One week after Nevada launched a new web page for the Pandemic Unemployment Assistance program, gig workers, contractors and the self-employed will have the ability to file continued claims.
In her inaugural weekly Friday morning news briefing, Heather Korbulic, the director of the Nevada Department of Employment, Training and Rehabilitation, said the new Pandemic Unemployment Assistance system’s ability to process weekly claims is slated to go live Saturday morning, and payments should begin as soon as Wednesday.
The EmployNV website is set to go down after 5 p.m. Friday to integrate the new the PUA system.
“Assuming everything goes well this evening, once the system is stood up as expected, filers can begin filing weekly claims starting this weekend,” Korbulic said.
‘Most complex part’ of PUA
The PUA is one of three unemployment-related provisions under the $2 trillion stimulus bill approved by Congress and makes independent contractors and self-employed workers eligible for unemployment benefits. The assistance is also made available to gig workers: short-term or temporary workers who usually connect with customers using an online platform such as Uber, Lyft or Instacart.
DETR’s IT and project staff worked through the night on Thursday to integrate “the second and most complex part of the PUA bill,” Korbulic said.
As of 7 a.m. Friday morning, Korbulic said more than 59,000 Nevadans have successfully filed claims on the system.
Filers should file for each week they’ve been eligible for. Those who have already created an account with DETR’s traditional unemployment insurance benefits system should use their existing login credentials with the PUA claims system.
Those who have successfully submitted a PUA claim should get a receipt in the system module.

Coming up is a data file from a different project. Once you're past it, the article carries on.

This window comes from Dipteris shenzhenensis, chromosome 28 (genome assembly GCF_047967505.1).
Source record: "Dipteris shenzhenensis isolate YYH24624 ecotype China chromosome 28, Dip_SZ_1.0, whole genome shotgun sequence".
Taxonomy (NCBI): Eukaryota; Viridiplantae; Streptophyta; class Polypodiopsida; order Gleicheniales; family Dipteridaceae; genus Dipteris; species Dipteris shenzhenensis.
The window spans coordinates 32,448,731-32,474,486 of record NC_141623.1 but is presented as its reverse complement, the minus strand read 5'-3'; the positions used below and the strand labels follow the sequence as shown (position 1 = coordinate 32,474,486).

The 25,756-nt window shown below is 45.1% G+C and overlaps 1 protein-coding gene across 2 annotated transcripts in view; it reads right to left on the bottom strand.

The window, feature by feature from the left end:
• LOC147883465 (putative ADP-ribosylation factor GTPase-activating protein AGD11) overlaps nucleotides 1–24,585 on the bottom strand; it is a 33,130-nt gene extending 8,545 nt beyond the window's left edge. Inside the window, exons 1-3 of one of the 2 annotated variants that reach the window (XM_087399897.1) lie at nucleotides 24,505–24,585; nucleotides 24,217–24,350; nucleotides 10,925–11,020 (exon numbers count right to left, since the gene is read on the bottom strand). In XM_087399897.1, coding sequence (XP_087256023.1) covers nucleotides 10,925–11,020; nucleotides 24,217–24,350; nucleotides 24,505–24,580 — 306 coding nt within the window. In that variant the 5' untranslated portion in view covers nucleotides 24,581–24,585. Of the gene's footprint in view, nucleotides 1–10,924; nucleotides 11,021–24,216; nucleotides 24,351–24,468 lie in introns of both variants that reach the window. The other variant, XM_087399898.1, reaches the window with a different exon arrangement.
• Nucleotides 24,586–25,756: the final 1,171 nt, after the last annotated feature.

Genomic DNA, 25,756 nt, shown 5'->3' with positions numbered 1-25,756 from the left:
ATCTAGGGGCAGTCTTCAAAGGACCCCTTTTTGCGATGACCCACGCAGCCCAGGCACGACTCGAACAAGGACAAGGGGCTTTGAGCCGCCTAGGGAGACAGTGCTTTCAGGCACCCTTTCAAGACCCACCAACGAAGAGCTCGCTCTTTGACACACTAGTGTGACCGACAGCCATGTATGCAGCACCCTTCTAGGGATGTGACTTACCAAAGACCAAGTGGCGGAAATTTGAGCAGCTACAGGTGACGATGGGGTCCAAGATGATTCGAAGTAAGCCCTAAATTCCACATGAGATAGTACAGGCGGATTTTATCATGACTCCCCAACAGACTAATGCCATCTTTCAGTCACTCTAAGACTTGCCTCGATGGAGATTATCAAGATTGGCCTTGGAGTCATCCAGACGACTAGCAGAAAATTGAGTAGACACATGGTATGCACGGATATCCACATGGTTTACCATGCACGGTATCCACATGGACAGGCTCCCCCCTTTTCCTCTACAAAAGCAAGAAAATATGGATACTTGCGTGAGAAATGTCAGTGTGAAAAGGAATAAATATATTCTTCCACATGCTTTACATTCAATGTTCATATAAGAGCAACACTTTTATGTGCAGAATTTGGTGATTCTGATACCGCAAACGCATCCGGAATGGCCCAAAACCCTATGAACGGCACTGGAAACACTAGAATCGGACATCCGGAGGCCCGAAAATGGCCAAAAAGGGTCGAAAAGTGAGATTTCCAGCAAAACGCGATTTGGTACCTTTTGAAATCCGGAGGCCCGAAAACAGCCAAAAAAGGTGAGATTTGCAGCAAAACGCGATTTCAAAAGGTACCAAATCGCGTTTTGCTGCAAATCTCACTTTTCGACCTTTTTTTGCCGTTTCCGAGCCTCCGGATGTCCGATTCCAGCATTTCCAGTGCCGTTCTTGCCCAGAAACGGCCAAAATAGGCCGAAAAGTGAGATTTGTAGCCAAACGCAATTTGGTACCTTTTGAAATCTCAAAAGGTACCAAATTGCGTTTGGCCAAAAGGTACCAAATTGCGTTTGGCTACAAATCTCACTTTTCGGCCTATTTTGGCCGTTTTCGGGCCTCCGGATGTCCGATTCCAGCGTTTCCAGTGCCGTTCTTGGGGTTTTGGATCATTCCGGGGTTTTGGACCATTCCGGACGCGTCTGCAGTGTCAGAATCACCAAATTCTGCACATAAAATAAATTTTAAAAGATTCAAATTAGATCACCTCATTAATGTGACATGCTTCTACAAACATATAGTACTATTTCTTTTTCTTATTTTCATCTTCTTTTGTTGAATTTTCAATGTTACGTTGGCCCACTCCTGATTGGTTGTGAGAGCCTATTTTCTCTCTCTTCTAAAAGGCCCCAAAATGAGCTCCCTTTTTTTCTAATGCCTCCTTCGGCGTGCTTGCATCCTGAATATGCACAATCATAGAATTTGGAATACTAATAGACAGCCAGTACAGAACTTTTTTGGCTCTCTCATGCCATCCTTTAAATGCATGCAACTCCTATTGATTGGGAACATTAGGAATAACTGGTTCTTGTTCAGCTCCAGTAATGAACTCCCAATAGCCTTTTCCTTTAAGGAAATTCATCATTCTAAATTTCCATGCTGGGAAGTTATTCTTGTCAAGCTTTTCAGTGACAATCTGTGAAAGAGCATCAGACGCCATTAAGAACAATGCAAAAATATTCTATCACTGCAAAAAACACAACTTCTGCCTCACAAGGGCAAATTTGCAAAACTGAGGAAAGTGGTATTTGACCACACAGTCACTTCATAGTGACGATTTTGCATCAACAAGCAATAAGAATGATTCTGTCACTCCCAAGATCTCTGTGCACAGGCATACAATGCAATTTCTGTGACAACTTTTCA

While the maximum eligibility within PUA is 39 weeks, Nevada Chief Economic David Schwartz said few Nevada filers will see that much assistance.
The program began Feb. 2 in Nevada, Schwartz said, when there were few workers who could say they were unemployed, partially unemployed or unable to work because of COVID-19 — the qualifications for PUA.
“While there’s potentially 16 weeks of benefits (through back pay) available, the maximum we would expect going back is about 10 weeks,” Schwartz said. “That would date benefits for most people about 29 weeks, potentially, going forward.”
The state hit hardest
A Friday report from DETR said Nevada’s unemployment rate nearly hit nearly 30 percent in April. Schwartz said Nevada’s unemployment rate is the highest of any state for any month since 1976, when consistent data first became available.
As of May 16, there have been 480,718 total claims filed through the state’s standard UI claims system. Of the eligible filers, 81 percent — 268,593 Nevadans — have been successfully paid. Another 96,205 were found not eligible for standard UI claims.
The state has paid out about $1.6 billion in unemployment benefits over the last two months.
Despite nearly 47,000 claims still pending, Korbulic said Nevada has one of the highest insured unemployment rates in the nation.
“We know there is a lot of work to be done,” she said. “But it is important to note that Nevada is leading among the states, and we have done it with a bare-bones unemployment insurance crew and IT crew.”
For those who have yet to receive benefits because of a pending claim, Korbulic said that they are being held because federal and state laws require DETR to adjudicate each claim.
To help address this issue — and others — DETR is looking to hire. Korbulic said she hopes the department will hire upward of 140 people and expects the number to grow as the state reopens.
The Alorica call center and EmployNV website will both be down Friday evening but will remain open on Memorial Day.